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In 2011, Jessie Mueller was just another actress from the Midwest when she got cast opposite Harry Connick Jr. on Broadway in On a Clear Day You Can See Forever. After nabbing a Tony Award nomination for the role (and her impressive scatting), she’s become something of a fixture on the New York stage, most recently winning the Tony Award for best actress in a musical for her portrayal of Carole King in Beautiful.
The role could land her another award: a Grammy. The original cast recording is one of five — alongside A Gentleman’s Guide to Love & Murder, Hedwig and the Angry Inch, Aladdin and West Side Story (with the San Francisco Symphony) — nominated for best musical theater album. (Lead vocalists are considered among the nominees.)
“It’s a completely different world,” Mueller says on a Friday evening in her dressing room backstage at the Stephen Sondheim Theater. “I didn’t think I’d ever have a chance — well, I used to! I used to want to be a singer and recording artist. I still do, I think, at some point.”
She certainly is racking up the pop music crossover, most recently working with Sara Bareilles on a workshop production of her musical Waitress, based on the 2007 film by Adrienne Shelly and starring Keri Russell. The Hollywood Reporter sat down with Mueller to talk about the Grammys and pop music onstage.
Have you talked to Carole King at all about the nomination?
I haven’t! I’m sure she knows. She knows what’s up. She’s done the Grammy thing a few times.
Exactly! It’s interesting to be nominated for recording songs, many of which have already won Grammys.
I think that’s very unusual. The music serves a different purpose than it does on the albums that all the original music appeared on. I have no idea what the [National Academy of Recording Arts and Sciences’] feelings on it are or whether that puts it in a different sort of light for them — whether that’s a help or a hindrance to a win or a lose.
Well, Jersey Boys won the Grammy for original cast recording in 2007, and those songs had already won awards. But it is a different situation than say Cyndi Lauper, who won for Kinky Boots last year. Do you find it’s difficult for pop music to translate to Broadway?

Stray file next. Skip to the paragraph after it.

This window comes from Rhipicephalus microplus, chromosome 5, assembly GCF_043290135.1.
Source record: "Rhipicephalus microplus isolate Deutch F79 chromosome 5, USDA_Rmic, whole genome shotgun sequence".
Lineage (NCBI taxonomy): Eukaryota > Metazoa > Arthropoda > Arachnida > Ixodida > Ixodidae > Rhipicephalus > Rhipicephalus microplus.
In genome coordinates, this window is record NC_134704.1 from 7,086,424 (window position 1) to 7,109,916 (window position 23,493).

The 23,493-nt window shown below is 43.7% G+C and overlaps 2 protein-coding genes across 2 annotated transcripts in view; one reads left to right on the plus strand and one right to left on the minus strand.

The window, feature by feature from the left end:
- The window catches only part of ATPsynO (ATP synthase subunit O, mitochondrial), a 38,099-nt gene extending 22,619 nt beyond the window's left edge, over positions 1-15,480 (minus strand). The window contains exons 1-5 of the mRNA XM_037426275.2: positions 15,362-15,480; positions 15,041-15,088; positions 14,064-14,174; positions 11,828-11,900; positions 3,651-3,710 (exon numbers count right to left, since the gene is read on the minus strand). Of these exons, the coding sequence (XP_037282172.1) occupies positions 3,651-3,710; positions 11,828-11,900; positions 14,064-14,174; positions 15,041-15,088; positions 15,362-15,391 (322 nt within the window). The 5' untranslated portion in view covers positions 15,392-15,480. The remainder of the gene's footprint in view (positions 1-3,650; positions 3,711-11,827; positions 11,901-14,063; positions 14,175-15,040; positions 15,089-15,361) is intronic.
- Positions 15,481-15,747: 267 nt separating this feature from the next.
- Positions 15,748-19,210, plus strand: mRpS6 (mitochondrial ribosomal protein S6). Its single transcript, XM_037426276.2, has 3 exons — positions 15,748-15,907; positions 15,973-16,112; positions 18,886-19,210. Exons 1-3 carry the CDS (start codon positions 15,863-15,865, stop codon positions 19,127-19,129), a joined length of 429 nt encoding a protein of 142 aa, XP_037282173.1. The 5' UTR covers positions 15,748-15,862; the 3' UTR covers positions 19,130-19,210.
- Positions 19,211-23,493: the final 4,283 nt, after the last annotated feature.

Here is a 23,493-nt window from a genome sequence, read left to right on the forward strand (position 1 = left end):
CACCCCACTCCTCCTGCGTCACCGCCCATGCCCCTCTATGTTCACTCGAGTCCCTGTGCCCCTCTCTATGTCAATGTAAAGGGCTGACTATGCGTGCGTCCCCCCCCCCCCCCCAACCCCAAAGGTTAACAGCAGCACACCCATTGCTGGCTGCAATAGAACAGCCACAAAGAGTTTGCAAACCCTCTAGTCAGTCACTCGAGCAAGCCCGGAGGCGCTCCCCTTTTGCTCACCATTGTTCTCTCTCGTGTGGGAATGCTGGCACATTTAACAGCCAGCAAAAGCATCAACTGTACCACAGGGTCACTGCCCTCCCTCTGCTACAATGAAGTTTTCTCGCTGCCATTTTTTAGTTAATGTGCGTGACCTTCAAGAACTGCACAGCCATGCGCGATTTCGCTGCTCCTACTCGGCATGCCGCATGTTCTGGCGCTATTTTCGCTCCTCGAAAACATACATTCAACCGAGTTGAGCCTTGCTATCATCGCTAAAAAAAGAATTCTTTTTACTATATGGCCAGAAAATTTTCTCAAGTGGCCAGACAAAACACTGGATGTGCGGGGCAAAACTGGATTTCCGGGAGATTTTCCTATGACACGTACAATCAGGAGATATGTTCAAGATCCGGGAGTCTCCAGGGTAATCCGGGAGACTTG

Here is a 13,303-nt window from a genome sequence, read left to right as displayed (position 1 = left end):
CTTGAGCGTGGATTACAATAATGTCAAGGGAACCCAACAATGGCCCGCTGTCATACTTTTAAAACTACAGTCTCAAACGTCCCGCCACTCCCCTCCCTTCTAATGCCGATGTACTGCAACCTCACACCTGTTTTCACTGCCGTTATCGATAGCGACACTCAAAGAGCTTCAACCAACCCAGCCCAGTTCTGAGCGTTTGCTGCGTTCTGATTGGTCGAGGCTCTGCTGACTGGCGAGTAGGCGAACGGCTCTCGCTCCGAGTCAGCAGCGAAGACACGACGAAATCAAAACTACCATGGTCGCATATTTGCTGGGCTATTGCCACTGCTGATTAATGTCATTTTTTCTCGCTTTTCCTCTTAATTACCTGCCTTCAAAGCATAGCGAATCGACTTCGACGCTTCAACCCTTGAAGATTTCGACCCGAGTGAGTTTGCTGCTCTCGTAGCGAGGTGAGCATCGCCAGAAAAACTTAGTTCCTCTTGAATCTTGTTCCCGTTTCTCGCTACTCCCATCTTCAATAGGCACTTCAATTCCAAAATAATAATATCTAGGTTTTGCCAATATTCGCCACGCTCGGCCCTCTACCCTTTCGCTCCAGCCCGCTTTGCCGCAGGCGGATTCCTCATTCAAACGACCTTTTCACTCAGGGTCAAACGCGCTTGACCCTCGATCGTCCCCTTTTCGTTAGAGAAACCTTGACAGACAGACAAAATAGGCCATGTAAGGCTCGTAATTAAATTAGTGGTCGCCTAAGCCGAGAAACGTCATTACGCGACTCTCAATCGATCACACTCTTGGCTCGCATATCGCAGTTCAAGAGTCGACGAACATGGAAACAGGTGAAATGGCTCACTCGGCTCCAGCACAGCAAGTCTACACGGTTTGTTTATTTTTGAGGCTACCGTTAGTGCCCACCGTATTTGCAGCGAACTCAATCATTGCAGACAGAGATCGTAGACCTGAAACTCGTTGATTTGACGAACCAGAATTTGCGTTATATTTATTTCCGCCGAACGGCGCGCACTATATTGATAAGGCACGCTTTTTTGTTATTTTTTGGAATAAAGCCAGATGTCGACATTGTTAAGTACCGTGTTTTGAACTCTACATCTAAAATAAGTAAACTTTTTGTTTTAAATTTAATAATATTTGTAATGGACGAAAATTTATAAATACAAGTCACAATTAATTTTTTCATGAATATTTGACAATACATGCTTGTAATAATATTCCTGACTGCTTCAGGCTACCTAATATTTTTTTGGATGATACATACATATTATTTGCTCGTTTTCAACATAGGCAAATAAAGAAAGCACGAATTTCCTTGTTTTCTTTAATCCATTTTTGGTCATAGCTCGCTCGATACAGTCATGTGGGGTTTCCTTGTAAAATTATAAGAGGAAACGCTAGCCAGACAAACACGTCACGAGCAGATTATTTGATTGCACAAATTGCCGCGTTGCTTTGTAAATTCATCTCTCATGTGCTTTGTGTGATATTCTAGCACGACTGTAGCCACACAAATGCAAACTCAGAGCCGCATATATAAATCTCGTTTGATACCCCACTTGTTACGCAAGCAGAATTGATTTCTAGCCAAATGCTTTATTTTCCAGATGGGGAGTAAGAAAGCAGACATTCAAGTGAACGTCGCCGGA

It depends on the music. Take Broadway out of the equation. Say “theatricalizing” any kind of music, the music that appears in a musical has to fit the story. You have to know what you’re going for; you have to know what your piece is. Yes, it can be tricky theatricalizing pop songs. People have done it. Jersey Boys is another great example. But, like what you said with Cyndi Lauper, more and more pop writers are being intrigued by the possibility of going into that world — Sting, Sara Bareilles, Sheryl Crow, you know what I mean? To me, all those writers make sense, because all those writers write stories in their music. For them, I think it’s just an extension. Why not try it?
And you worked with Sara Bareilles on Waitress. What was that like?
Oh my god, it was amazing! She’s the kind of writer you would want to work with. If she wants to keep working in this medium, it’s going to hopefully go beautifully for her. She’s really open. She works really fast. She’s not necessarily precious about her stuff. If she sees something isn’t working, she would change something, or she would change a key or change a lyric. She seemed very invested in the whole thing, not just what she was bringing to the table. It was really cool to watch her work.
Do you feel like you sing a pop song different than a musical theater song — whether it be in Beautiful or in the Waitress workshop?
To me, it’s even the difference between singing musical theater or jazz or rock or pop — the intention is different. It’s a different sound because it changes what you stress, whether you’re focusing on sound or story. For me, with musical theater stuff, yes, you have to hit the notes and you have to sound good, but it should never be about sounding good. You will sound better if you know what you’re trying to do. You should be singing a high note because you have to hit the note because you have to get your point across. But pop music is different to me. And it’s been fun to do this show because you always want the lyric to come through and the intent. That’s what Carole does so brilliantly.
How was performing in the studio for the Beautiful cast album different than performing onstage?